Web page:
I wish I could get a high paying job where writing a paper in which the information contained is already obvious to anyone that's ever lived in both the north and the south. Evidently it takes a Doctorate these days to understand what the average person can already tell you. You people can vote me down all you want but I'm getting really tired of seeing articles about studies this stupid where the answer is obvious to anyone with even a small amount of common sense.
Telekinetic
2.5 / 5 (13) Mar 27, 2013
"It has been taken for a fact that living in the warm regions of the US is less sustainable than living in the cold regions, based partly on the perceived energy needs for climate control; however, the present findings suggest a re-examination of the relative sustainability of living in warm versus cold climates."

But you see, packrat, it isn't as obvious as one would think. Air conditioning is hugely expensive being only electric, and oil or natural gas heating used to be relatively cheap in cold climates. Not anymore, with fuel costs doubling and tripling within the past two decades. It seems that it would be more efficient to wear climate controlled suits, and keep an interior environment in low energy use mode. Yes, the dog will also have to wear one.
Lurker2358
2.5 / 5 (16) Mar 27, 2013
I wish I could get a high paying job where writing a paper in which the information contained is already obvious to anyone...


Fixed, and seconded.

The author didn't even include the cost of shoveling snow and snow plows, which use fossil fuels by the dozens of gallons per day of use. He was just using household climate control. Then you have salt mines for all the road salting, which de-stabilizes land where it is mined from, and causes sinkholes and such, etc. All for the north...Like that town where they have to manual break up the ice in a river every year, because the bridge is built too low and the ice would break the bridge...just stupid waste of energy and other resources...

Yeah I could do this guy's job, easily.

Study: The sky appears blue to most people.

Study: Water is wet.

Study: Driving in the rain is more risky than driving on a clear day.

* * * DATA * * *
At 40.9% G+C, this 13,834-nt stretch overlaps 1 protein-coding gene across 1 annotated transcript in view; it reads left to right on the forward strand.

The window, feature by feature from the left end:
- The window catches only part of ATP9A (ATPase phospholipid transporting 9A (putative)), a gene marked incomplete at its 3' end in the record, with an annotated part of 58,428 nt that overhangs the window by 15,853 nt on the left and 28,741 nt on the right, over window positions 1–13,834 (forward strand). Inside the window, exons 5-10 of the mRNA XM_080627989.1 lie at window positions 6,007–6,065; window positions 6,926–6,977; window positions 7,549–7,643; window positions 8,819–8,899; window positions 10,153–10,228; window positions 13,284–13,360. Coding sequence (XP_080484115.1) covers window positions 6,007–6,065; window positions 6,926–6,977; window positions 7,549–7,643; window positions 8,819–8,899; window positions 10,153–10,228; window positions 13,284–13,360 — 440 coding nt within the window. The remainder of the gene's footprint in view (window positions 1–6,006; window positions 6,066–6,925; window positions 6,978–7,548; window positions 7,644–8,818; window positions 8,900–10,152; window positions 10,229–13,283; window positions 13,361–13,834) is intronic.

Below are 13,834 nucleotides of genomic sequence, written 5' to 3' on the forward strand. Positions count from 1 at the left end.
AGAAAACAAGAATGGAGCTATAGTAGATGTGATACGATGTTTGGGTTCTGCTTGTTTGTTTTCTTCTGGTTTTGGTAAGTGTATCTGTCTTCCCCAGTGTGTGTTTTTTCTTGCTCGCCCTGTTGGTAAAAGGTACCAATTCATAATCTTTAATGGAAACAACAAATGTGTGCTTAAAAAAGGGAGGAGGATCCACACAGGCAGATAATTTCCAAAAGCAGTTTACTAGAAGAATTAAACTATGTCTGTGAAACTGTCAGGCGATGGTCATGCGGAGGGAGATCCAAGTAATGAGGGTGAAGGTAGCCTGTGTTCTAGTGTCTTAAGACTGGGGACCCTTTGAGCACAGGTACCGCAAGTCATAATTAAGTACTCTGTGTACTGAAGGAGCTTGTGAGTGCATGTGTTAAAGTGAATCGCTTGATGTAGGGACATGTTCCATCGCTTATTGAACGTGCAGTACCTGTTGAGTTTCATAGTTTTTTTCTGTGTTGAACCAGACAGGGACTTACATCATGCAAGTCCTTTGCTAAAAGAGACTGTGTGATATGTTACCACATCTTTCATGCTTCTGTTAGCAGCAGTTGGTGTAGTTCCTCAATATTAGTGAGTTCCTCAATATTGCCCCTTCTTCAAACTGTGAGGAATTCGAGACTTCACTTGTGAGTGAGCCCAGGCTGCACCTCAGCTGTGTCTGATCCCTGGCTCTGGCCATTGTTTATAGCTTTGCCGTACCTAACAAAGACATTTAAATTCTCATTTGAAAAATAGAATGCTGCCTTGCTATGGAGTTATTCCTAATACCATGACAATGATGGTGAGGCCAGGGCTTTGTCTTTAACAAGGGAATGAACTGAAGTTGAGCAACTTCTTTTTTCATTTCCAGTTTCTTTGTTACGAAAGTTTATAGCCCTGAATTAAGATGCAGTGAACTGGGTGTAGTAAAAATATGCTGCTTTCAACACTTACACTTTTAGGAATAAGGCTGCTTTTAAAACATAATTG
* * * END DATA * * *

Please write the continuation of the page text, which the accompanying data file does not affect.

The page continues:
ODesign
2.6 / 5 (5) Mar 28, 2013
Severely flawed analysis or reporting, but the conclusion calling for a need to further examine energy efficiency on a city wide scale is correct.

Left out is that most of the heat in large buildings comes free from non-heating appliances like light bulbs, fax machines, computers, etc. Every watt of electricity going into a room or building turns into heat whether it goes through a space heater or a photocopier.

Also environmental temperature, not very relevant to the question of sustainable cities, since it's easy to build heat conservation into city architecture, but much harder to build heat dissipating into city architecture. Also it's impractical and much much more expensive in energy to move a city from one climate to another. Even encouraging population migration reversals will result in so much churn losses that the thermal heating/cooling concerns will be dwarfed by comparison.
Pkunk_
1.5 / 5 (8) Mar 28, 2013
Perhaps the Americans should let all the Mexicans to move into the USA as they are ready and willing. And then swap countries with the Mexicans.
Chicago, Michigan etc. swap places with Mexico city , Cancun etc. Everyone is happy and you can now fight global warming , one "warm" city at a time.
DirtySquirties
2 / 5 (10) Mar 28, 2013
Wow. Is this a 'No s--t!' study, or what?!
Pkunk_
1.8 / 5 (9) Mar 28, 2013
The author didn't even include the cost of shoveling snow and snow plows, which use fossil fuels by the dozens of gallons per day of use. He was just using household climate control. Then you have salt mines for all the road salting, which de-stabilizes land where it is mined from, and causes sinkholes and such, etc. All for the north...Like that town where they have to manual break up the ice in a river every year, because the bridge is built too low and the ice would break the bridge...just stupid waste of energy and other resources...

Are you including the cost of cooling . A lot of energy is used down South cooling offices/homes to be at a tolerable temperature.